Diabetic Foot Infection

A diagnosis of diabetic foot infection MUST be made using clinical signs and symptoms, not just microbiological results. All open wounds will be colonised with organisms, making the positive culture difficult to interpret.
Key recommendations:

  • Only use antibiotics if clinical signs of infection
  • Send microbiological samples early in infection – tissue aspirates are preferable to wound swabs
  • Continue therapy until the infection has resolved, not until the wound has healed
  • Treatment plan should include wound care, pressure relief and early vascular assessment, with referral to vascular surgeons if impalpable foot pulses – see Wound formulary
  • Osteomyelitis
    • suspect if able to touch bone through the wound with a sterile probe
    • suspect in a non-healing diabetic ulcer with adequate blood supply
    • refer to Combined Diabetic Foot Clinic
    • deep swab or tissue samples are essential for diagnosis.  Delay therapy pending microbiology results in chronic cases
    • treat for 6 weeks minimum.
  • Typical pathogens (antibiotic-naïve = no systemic antimicrobials in last 3 months)
    • antibiotic-naïve: Staph aureus and beta-haemolytic streptococci
    • not antibiotic-naïve or chronic: as above plus Gram-negative bacilli, enterococci, anaerobes.
  • Discuss treatment options with Microbiology if organisms isolated are not covered by empiric guidance for severity of infection.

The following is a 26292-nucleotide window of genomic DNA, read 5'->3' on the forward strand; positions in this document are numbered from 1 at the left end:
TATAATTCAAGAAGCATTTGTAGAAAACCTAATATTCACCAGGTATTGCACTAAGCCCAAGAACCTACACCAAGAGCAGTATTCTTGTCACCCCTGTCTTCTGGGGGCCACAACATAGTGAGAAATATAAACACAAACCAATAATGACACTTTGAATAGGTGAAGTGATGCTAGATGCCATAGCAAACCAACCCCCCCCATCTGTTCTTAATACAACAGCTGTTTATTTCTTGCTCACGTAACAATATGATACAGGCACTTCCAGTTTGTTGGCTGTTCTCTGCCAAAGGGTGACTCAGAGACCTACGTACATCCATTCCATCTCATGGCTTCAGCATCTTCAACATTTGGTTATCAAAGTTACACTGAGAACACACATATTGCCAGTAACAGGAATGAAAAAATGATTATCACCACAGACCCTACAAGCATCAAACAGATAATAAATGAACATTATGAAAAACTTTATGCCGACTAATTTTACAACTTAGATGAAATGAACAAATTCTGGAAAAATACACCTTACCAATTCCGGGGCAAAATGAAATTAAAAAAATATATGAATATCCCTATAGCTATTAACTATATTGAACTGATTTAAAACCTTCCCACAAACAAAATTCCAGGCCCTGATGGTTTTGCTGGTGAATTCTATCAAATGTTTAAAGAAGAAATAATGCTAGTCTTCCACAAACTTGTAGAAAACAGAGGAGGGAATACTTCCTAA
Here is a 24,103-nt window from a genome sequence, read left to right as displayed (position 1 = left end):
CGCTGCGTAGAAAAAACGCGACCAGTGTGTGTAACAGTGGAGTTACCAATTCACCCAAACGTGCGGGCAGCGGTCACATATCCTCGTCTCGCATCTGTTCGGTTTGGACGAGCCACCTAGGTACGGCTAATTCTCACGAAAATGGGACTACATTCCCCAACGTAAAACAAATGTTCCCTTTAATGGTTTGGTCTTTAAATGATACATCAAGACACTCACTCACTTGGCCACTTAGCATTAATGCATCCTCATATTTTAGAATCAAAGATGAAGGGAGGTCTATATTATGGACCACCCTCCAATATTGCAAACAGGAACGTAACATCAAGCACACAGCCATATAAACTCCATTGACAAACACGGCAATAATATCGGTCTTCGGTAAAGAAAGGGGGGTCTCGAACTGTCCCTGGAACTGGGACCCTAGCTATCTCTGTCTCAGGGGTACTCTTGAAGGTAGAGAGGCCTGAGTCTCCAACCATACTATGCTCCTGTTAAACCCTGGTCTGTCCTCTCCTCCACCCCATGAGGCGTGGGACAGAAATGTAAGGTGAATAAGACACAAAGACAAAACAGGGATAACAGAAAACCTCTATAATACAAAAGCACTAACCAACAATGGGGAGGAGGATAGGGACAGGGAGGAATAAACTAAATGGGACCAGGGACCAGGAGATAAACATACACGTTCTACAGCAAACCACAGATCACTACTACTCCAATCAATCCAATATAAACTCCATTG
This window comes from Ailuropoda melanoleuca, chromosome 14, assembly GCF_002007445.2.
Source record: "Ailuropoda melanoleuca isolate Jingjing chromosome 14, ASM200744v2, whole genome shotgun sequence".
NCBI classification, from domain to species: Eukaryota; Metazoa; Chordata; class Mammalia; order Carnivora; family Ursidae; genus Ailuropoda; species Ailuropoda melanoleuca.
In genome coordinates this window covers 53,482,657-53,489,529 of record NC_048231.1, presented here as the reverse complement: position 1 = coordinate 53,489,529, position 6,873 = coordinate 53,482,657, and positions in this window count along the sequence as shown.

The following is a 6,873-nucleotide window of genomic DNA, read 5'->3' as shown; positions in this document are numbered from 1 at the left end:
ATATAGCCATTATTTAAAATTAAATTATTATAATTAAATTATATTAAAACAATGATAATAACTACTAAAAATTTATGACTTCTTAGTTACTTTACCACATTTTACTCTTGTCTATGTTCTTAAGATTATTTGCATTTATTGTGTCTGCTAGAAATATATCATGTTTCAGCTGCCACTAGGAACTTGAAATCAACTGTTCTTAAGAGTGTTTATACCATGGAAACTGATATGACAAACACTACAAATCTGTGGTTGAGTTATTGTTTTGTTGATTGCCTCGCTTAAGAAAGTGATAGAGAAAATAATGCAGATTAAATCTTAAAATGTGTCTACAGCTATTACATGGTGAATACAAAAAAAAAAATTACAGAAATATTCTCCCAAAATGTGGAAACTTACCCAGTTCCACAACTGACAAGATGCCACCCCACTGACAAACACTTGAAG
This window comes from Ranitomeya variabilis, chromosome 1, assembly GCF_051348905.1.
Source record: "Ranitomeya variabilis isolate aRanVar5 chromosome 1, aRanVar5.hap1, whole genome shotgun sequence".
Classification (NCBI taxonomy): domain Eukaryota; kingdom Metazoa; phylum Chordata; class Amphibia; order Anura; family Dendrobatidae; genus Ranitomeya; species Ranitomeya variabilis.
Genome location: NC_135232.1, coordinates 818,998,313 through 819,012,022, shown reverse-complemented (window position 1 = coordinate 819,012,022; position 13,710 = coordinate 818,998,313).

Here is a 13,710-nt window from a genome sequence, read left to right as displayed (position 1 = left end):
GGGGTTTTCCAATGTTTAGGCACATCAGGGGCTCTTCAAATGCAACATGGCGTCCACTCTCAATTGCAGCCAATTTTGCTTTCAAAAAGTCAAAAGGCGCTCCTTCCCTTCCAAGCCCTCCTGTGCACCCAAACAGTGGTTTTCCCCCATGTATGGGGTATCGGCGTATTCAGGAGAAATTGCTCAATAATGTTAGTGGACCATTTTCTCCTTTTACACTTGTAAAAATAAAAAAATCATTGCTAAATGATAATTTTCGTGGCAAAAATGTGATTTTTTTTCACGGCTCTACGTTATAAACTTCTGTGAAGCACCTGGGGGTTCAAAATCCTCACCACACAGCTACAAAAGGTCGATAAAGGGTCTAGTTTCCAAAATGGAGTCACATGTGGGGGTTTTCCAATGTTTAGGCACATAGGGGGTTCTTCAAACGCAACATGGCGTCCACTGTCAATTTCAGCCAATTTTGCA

• All doses are for adults with normal renal function or mild renal impairment.

Clinical manifestation of a diabetic foot infection

Infection severity

PEDIS grade

Wound lacking purulence or any manifestations of inflammation

Uninfected

1

Presence of ≥2 manifestations of inflammation (purulence, or erythema, pain, tenderness, warmth or induration), but any cellulitis/ erythema extends ≤2 cm around the ulcer, and infection is limited to the skin or superficial subcutaneous tissues; no other local complications or systemic illness.

Mild

2

Infection (as above) in a patient who is systemically well and metabolically stable but which has 1 of the following characteristics: cellulitis extending >2cm, lymphangitic streaking, spread beneath the superficial fascia, deep-tissue abscess, gangrene and involvement of muscle, tendon, joint or bone.

Moderate

3

Infection in a patient with systemic toxicity or metabolic instability (e.g. fever, chills, tachycardia, hypotension, confusion, vomiting, leukocytosis, acidosis, severe hyperglycaemia or azotaemia).

Severe

4

Table taken from: IDSA grading of severity of diabetic foot infection - see Lipsky, B. A. et al., 2004.  Diagnosis and Treatment of Diabetic Foot Infections.  Clinical Infectious Diseases, 39, pp. 885-910
NOTE: Definitions of terms can be found in footnotes to table 4 of the above reference. 
Foot ischaemia may increase the severity of any infection, and the presence of critical ischaemia often makes the infection severe. PEDIS: perfusion, extent/size, depth/tissue loss, infection, and sensation.

For glossary of terms see Glossary

IDSA - mild
Antibiotic-naïve:(no systemic agents in the last 3 months)

Oral/IV flucloxacillin * 1g 4 times daily

7 days (including IV to oral switch)

ISDA - mild
If not antibiotic-naïve or in penicillin allergy or MRSA known carrier or proven infection

Oral doxycycline 100mg twice daily

7 days (including IV to oral switch)

IDSA - Moderate
Antibiotic-naïve: Consider admission and bed rest. If patient remains as out-patient, ensure early clinic review.  

Oral flucloxacillin 1g or IV flucloxacillin 2g 4 times daily
AND Oral metronidazole * 400mg 3 times daily